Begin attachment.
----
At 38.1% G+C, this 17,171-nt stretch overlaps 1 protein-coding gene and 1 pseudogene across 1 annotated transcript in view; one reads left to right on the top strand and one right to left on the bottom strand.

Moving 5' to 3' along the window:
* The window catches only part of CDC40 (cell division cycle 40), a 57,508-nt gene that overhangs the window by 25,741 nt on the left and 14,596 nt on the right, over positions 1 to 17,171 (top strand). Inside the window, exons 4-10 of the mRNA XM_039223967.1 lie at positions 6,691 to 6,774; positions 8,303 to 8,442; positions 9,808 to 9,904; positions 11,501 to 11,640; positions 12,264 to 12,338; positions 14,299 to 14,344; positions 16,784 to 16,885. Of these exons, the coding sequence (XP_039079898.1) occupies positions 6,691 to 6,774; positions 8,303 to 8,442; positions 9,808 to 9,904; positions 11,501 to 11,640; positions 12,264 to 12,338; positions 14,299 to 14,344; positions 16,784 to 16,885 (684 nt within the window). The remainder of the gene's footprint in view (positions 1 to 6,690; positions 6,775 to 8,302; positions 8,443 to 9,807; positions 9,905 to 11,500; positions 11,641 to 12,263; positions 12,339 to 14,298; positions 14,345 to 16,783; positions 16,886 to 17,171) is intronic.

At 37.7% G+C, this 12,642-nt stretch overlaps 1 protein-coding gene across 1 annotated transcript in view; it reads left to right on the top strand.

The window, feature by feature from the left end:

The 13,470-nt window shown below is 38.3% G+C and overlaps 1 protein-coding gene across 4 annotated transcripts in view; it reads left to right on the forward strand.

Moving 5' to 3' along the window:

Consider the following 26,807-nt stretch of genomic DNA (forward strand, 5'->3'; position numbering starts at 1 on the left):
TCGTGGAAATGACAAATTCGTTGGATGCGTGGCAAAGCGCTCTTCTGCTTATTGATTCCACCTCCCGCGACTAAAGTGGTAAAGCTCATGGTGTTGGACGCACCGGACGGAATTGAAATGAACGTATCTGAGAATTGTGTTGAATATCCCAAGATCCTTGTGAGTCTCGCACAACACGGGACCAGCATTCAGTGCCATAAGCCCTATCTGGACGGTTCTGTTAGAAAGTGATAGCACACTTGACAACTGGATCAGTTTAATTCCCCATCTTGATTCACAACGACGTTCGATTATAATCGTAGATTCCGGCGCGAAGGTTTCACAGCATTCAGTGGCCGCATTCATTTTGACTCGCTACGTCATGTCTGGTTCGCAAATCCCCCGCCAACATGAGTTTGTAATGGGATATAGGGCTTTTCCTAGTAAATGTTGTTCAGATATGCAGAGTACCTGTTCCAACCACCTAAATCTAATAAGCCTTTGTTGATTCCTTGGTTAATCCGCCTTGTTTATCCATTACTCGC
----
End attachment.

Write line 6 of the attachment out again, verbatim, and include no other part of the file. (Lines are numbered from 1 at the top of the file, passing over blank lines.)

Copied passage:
The 13,470-nt window shown below is 38.3% G+C and overlaps 1 protein-coding gene across 4 annotated transcripts in view; it reads left to right on the forward strand.